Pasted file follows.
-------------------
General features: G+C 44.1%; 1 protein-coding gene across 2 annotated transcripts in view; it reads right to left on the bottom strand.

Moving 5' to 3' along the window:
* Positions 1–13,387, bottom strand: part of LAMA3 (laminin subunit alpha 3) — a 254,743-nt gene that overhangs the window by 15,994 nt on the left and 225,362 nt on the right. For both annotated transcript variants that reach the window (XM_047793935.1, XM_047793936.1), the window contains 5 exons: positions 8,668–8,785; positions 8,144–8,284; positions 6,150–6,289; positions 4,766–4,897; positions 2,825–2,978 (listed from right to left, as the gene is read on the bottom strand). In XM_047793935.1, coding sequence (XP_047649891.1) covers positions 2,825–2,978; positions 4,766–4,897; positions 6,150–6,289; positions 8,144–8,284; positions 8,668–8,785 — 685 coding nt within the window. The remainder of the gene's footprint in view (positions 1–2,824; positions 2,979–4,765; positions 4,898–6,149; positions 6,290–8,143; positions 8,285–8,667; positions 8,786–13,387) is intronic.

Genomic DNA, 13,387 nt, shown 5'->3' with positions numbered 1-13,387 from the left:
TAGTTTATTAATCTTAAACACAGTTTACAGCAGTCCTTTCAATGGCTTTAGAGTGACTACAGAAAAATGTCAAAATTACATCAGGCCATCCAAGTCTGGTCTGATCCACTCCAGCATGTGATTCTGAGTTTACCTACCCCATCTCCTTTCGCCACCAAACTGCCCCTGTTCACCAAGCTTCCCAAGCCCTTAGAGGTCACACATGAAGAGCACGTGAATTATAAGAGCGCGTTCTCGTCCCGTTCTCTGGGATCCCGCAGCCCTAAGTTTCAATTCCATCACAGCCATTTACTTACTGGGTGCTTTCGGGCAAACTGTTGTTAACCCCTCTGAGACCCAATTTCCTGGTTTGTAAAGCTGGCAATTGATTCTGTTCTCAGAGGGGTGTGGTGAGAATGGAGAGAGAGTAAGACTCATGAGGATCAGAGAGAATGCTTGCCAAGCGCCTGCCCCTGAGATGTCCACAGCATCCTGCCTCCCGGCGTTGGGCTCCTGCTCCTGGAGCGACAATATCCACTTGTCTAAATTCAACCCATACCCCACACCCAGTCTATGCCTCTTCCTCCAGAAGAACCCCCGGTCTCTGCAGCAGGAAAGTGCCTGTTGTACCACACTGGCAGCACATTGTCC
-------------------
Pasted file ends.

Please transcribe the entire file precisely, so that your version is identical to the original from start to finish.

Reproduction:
General features: G+C 44.1%; 1 protein-coding gene across 2 annotated transcripts in view; it reads right to left on the bottom strand.

Moving 5' to 3' along the window:
* Positions 1–13,387, bottom strand: part of LAMA3 (laminin subunit alpha 3) — a 254,743-nt gene that overhangs the window by 15,994 nt on the left and 225,362 nt on the right. For both annotated transcript variants that reach the window (XM_047793935.1, XM_047793936.1), the window contains 5 exons: positions 8,668–8,785; positions 8,144–8,284; positions 6,150–6,289; positions 4,766–4,897; positions 2,825–2,978 (listed from right to left, as the gene is read on the bottom strand). In XM_047793935.1, coding sequence (XP_047649891.1) covers positions 2,825–2,978; positions 4,766–4,897; positions 6,150–6,289; positions 8,144–8,284; positions 8,668–8,785 — 685 coding nt within the window. The remainder of the gene's footprint in view (positions 1–2,824; positions 2,979–4,765; positions 4,898–6,149; positions 6,290–8,143; positions 8,285–8,667; positions 8,786–13,387) is intronic.

Genomic DNA, 13,387 nt, shown 5'->3' with positions numbered 1-13,387 from the left:
TAGTTTATTAATCTTAAACACAGTTTACAGCAGTCCTTTCAATGGCTTTAGAGTGACTACAGAAAAATGTCAAAATTACATCAGGCCATCCAAGTCTGGTCTGATCCACTCCAGCATGTGATTCTGAGTTTACCTACCCCATCTCCTTTCGCCACCAAACTGCCCCTGTTCACCAAGCTTCCCAAGCCCTTAGAGGTCACACATGAAGAGCACGTGAATTATAAGAGCGCGTTCTCGTCCCGTTCTCTGGGATCCCGCAGCCCTAAGTTTCAATTCCATCACAGCCATTTACTTACTGGGTGCTTTCGGGCAAACTGTTGTTAACCCCTCTGAGACCCAATTTCCTGGTTTGTAAAGCTGGCAATTGATTCTGTTCTCAGAGGGGTGTGGTGAGAATGGAGAGAGAGTAAGACTCATGAGGATCAGAGAGAATGCTTGCCAAGCGCCTGCCCCTGAGATGTCCACAGCATCCTGCCTCCCGGCGTTGGGCTCCTGCTCCTGGAGCGACAATATCCACTTGTCTAAATTCAACCCATACCCCACACCCAGTCTATGCCTCTTCCTCCAGAAGAACCCCCGGTCTCTGCAGCAGGAAAGTGCCTGTTGTACCACACTGGCAGCACATTGTCC